Friday, 15 June 2012

Of Sound and Silence

Last week I organised a concert featuring John Cage's 4'33" and Yves Klein's Monotone-Silence Symphony, as well as works by local composers, including myself. The concert was the fourth in Frakture's series of acoustic music nights, Acoute, and took place on 7th June 2012.

In programming the event, I wanted to explore the relationship between Klein and Cage, between sound and silence. Both pieces were written within 3 years of each other. The composers were both interested in Zen Buddhism. Cage's piece was influenced by Rauschenberg's monochrome paintings and Yves Klein is most famous for his blue monochromes.

Klein's original version of the piece had 20 minutes of one continuous sound, followed by 20 minutes of silence. On the night, we presented a 'medley': 4'33" of all one sound, followed by John Cage's silence (apart from a rogue note in the third movement ;) You can watch a video of the performance below.

My piece, Of Sound and Silence, was written in response to Cage and Klein's. In it, I explored the idea of a  single note containing tension, tension that is only released in an explosion of harmony. I also explore 'silence' as a means to create highly textural, or timbral, music. One of the goals I set myself in this piece was a continuation of much of my work for orchestral forces of recent years, the democratisation of musical performance. Using a text score with a conductor, I set out to create highly complex textures and forms that would be impossibly virtuosic for the vast majority of performers.

A few years ago, I started using more aleatory techniques, alongside guided improvisation, in my pieces with this goal in mind. I wanted to create music with complex textures that could be played by musicians from a wide range of playing abilities. After discovering Stockhausen's text scores, I decided to try out the idea. Now musicians didn't even need to be able to read conventional notation, opening up performances to an even wider public.

One of the strengths of aleatory form is also its weakness. It's very easy to create textures that expand, diffuse, grow more complex and polyphonic over time, however the reverse is much more difficult to achieve. One of my aims in Of Sound and Silence was to find mechanisms that could coalesce the music, bring it together in moments of unity. This is something I will explore further in my next piece.

Here is a video of the performance:

The night also featured works by local composers, Richard Harding, Lucia Dunbar, Alex Raimi-Scott. If you go to the Klein & Cage video below, their pieces are also part of the same playlist.

Yves Klein - John Cage medley
Performed by the Novo Ensemble
Conducted by Simon Jones

Thursday, 14 June 2012

The a.P.A.t.T. Orchestra | Musical Settings Part III

Earlier this year I played in the a.P.A.t.T. Orchestra's Musical Setting's Part III in the Crypt of the Metropolitan Cathedral in Liverpool. The concert featured works by Howard Skempton, one of the founders of the Scratch Orchestra along with Cornelius Cardew, on which the a.P.A.t.T. Orchestra is based, including a newly commissioned piece written by him for the event.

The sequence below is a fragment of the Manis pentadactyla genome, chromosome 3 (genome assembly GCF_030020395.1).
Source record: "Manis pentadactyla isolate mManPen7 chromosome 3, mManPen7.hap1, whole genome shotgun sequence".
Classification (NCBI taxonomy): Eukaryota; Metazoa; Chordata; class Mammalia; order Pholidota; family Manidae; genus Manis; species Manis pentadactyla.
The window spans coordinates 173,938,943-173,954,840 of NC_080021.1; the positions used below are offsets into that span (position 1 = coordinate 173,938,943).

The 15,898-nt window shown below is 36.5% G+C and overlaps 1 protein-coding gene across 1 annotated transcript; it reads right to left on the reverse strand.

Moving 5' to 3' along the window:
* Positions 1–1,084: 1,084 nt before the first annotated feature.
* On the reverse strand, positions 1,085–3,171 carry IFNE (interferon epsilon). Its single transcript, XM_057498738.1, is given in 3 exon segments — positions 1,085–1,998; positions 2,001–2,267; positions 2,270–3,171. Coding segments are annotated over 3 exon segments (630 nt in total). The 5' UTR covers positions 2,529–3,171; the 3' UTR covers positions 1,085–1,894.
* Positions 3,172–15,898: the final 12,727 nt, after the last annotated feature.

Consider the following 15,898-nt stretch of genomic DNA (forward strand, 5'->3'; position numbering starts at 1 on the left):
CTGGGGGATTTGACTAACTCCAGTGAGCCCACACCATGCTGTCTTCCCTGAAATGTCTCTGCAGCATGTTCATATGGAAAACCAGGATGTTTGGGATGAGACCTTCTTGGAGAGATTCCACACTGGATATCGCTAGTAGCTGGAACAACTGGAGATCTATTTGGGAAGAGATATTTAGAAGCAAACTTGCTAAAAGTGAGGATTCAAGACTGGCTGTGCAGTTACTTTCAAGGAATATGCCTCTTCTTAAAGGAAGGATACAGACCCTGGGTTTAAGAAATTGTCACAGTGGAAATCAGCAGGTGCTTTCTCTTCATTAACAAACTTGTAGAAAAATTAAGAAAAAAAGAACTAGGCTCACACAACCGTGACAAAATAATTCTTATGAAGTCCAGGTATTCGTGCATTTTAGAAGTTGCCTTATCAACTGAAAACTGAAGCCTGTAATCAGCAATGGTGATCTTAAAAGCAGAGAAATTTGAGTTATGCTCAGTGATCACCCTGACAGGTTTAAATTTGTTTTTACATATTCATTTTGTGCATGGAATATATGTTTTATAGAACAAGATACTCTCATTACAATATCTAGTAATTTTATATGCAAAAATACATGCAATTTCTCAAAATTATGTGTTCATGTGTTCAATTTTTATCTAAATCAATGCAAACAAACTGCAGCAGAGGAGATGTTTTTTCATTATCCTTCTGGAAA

Here is Howard Skempton's new work, Hope St Melodies:

Other pieces included Air Melody, based on techniques from mediaeval music:

And Lament. This was the one piece of Skempton's I really liked, having turned his back on the avant-garde after leaving the Scratch Orchestra. It was interesting, however, that Skemtpon did not conduct the most interesting version of the piece. During rehearsals, the orchestra's director, Jon Herring, had conducted, taking it much slower, with much less rigid timing between chord changes. This created a highly textural piece, where the chord progression became just part of the timbral evolution. Skempton's version, however, was rigid and compacted, not allowing the music to breath. Judge for yourself:

Jon Herring also had a piece of his own in the concert, which he had written specially. It was inspired by the spiral staircase in the Crypt, and features a section that uses the 'Shephard tone' aural illusion to create a sense of continuous downward motion.

Tuesday, 12 June 2012

The Geometry of Flux | UWA Centenary


Yesterday I entered the University of Western Australia's Centenary 3D Open Art Challenge, a prize for 3D art created in the virtual world of Second Life. A few years ago I was one of the winners of the UWA's Imagine art prize under my previous Second Life name of Snubnose Genopeak. Since then, the UWA has worked tirelessly to promote the Arts in Second Life, and I was pleased to be able to support their centenary celebrations.

For my entry, I wanted to celebrate not the UWA's past, but their future, and the work they have done to support cutting edge developments in art. My submission is a kinetic sculpture called The Geometry of Flux, and was entered under my Second Life name, Cajska Carlsson. It is an exploration of the future of form and content, a geometry that constantly evolves into ever new forms. The sound component of the installation similarly generates evolving forms in a continuous evolution. It was composed using only feedback, though this is disguised by the ethereal nature of the sound.

The exhibition will be open throughout June and July 2012. You can visit it by following this link. You will need a Second Life account, which is free.

Here is the description that accompanies the piece.
Form and content are linked together through a dialectical process in shining unity.
Constant evolution...
a movement towards, but never reaching...
never repeating...
Discard the old semiotic forms of meaning, that endlessly recycle the experience of the ages.
Create a new form of sensory-motor meaning.
Meaning through direct experience : of the senses : of movement : construct a new world.